Red: a tribute to the seriousness of art

--> Theater is one of the arts that I've lately managed to appreciate the most. Over the last couple of years that I lived in Caracas, I was a loyal follower of the plays performed by Grupo Actoral 80 -a theater company founded by Juan Carlos Gené and currently ran by the magnificent actor/director Hector Manrique. Watching great plays like El día que me quieras, La cena de los idiotas, Art and Los hombros de América became all memorable happenings.
Here in New York, the shows featured in Broadway are the second reason for which tourists come to visit the Big Apple. And even though Broadway's offer is notoriously topped by musicals, great plays are also featured in Manhattan's iconic Theater District.

Over the past few years I've felt deeply fascinated by the lives of creative people. So when I found out that there was a play in Broadway about the life of legendary painter Mark Rothko, I knew I had to go see it.

After reading several great reviews published in the New York media, and been encouraged to watch the play by a teacher and my roommate -both theater lovers-, I finally made up my mind and decided to buy a ticket.

The play goes by the name of Red, and it describes the two years Rothko invested in creating, along with the help of his assistant, a series of paintings that would be displayed at a new restaurant in the Four Seasons Hotel of New York City.

Over the 90 minutes of the play, a strong mentor-disciple bond will develop between the only two characters of the play -outstandingly interpreted by the award-winning actor Alfred Molina (Frida, An education) and the Broadway debutant Eddie Redmayne.

However, Red is first and foremost a master class of art. Each and every one of the several lessons Rothko offers to his assistant is an absolute intellectual treat. Additionally, many of the reactions of the young apprentice towards the egotistic attacks of his pupil are simply astonishing.

According to John Logan (writer) and Michael Grandage (director), Red "constitutes an intellectual and emotional debate, and it also represents an exploration inside Rothko's creativity" -one of the most attractive and interesting features of the play.

The stage recreates a small part of the studio where Rothko and his helper worked on the paintings -the other characters of the play, silent yet of an intimidating presence. The opportunity to have a glimpse of the genius, the ego and even some doubts of such an artist as Rothko is the best gift a play like this brings to the public.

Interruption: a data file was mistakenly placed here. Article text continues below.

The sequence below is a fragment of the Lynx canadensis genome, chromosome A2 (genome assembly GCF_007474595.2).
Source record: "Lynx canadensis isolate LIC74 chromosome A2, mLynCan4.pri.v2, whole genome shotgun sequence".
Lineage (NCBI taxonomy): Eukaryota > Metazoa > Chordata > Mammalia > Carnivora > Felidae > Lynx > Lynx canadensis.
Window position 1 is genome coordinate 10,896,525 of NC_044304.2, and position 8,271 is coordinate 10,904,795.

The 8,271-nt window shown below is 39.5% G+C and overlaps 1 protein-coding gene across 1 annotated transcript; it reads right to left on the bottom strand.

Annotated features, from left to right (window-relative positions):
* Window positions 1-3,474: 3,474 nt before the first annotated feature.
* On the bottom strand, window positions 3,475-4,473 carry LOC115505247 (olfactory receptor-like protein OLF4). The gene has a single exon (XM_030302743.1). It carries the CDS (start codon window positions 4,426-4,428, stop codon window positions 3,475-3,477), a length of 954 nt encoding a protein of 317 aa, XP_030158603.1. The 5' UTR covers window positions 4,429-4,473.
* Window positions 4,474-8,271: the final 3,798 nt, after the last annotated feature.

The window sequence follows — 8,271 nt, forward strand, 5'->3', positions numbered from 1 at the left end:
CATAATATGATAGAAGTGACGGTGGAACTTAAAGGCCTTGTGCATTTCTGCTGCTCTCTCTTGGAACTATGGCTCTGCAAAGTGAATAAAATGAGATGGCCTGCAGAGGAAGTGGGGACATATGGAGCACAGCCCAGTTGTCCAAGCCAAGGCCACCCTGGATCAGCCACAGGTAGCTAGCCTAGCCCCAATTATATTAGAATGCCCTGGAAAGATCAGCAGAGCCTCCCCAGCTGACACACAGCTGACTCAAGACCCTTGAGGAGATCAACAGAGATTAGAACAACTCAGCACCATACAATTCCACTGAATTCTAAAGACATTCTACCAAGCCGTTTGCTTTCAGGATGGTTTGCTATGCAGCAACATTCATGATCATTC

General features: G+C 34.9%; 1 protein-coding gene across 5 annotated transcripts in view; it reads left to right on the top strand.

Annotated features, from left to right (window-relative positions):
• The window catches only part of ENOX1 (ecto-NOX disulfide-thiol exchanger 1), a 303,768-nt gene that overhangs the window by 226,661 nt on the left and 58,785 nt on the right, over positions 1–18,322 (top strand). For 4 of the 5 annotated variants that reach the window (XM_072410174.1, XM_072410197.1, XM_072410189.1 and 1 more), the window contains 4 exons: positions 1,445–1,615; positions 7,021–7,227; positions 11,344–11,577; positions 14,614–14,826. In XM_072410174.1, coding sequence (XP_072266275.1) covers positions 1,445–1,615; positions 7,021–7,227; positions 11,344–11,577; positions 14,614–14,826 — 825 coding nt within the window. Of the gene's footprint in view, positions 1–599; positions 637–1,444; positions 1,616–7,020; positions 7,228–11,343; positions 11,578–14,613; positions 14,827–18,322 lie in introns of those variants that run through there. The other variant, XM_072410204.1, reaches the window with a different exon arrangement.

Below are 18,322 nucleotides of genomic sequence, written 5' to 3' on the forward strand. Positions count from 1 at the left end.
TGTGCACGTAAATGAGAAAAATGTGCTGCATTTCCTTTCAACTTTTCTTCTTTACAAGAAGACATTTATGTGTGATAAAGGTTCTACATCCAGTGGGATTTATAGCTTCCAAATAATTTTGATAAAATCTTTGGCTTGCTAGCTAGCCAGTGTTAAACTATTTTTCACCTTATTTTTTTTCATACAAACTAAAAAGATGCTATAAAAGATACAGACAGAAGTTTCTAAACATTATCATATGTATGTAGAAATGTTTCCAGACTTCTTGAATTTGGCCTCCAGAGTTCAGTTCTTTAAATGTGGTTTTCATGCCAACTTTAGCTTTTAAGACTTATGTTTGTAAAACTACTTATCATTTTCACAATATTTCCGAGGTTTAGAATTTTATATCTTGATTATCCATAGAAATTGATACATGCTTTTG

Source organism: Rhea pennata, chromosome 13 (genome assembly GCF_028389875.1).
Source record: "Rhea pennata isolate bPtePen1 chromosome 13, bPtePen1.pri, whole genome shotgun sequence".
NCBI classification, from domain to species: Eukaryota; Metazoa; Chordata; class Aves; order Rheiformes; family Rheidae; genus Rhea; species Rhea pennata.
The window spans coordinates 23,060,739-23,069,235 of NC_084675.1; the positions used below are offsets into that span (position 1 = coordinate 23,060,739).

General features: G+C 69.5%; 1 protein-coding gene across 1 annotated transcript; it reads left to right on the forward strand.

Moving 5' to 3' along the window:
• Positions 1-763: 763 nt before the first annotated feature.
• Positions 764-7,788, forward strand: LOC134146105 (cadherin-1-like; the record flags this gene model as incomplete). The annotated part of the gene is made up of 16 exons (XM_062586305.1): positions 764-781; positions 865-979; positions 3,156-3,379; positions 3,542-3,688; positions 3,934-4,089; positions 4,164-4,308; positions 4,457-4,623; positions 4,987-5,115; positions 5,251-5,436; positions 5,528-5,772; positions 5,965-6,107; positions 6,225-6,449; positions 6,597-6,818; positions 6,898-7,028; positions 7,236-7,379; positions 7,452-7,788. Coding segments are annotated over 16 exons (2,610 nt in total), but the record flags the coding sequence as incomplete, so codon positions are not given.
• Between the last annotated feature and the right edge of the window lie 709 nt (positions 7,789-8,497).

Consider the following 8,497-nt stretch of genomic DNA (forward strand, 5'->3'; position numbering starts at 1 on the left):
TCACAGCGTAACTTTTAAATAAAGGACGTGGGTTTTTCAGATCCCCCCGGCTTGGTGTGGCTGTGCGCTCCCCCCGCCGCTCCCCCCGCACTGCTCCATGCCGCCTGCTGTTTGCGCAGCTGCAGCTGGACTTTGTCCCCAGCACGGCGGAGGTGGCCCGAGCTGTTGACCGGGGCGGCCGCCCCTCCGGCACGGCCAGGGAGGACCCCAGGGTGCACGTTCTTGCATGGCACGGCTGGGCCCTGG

Another remarkable achievement of the play, from the authors' point of view, is "its construction of the portrait of the titanic figure of the 'mentor', that person that challenges you and defies you constantly to give your best effort to become a better artist, to think more profoundly". Nonetheless, not only Ken (Eddie Redmayne's character) is the receptacle of all those lessons, but it's also the audience who end up by receiving all these wonderful thoughts on art.

According to Alfred Molina, "Mark Rothko embodies the greatest quality of any artist, that consists in being more preoccupied in being listened or understood, than in being liked, admired or adored. The rage that you can sense in Rothko over certain passages of the play is filled by passion, and not by anger. That's what motivates him -besides the fact that he was obsessed with tragedy. For Rothko, there had to be tragedy in every brush. And that's what painting meant to him."

One of the things that shocked me the most about the profile of this fascinating artist, was the seriousness with which Rothko took his job. Because that's what painting meant literally to him -an occupation. Mark Rothko used to come every day to his studio at nine o'clock in the morning and worked until five in the afternoon, wearing a suit and a tie and carrying a suitcase. "Just like a banker", he says in one scene of the play.

During one of the most powerful passages of Red, Rothko inquires his assistant to give him an opinion on one of the paintings he has just finished:

- What do you see? Tell me, what is it that you see? Look carefully. This paintings need compassion, that's what they were created for. Look at the paintings, with attention, with respect, with sensibility. Look at them, but like a human being. Tell me then, what is it that you see? What's your opinion?

- I like it -Ken answers, shortly.

- Of course you like it! Everyone likes everything nowadays! But tell me, where is the discernment? Where is the difference between what you like and what you respect? Where is the significance?

When you get out of the theater, a warning seems to start ringing inside your head. The next time you stand before a painting, you better look at it with all the attention and seriousness its art certainly deserves.

* Update: The play has received 7 Tony Award nominations including Best Play, Best Actor (Alfred Molina), Best Featured Actor (Eddie Redmayne) and Best Director (Michael Grandage)


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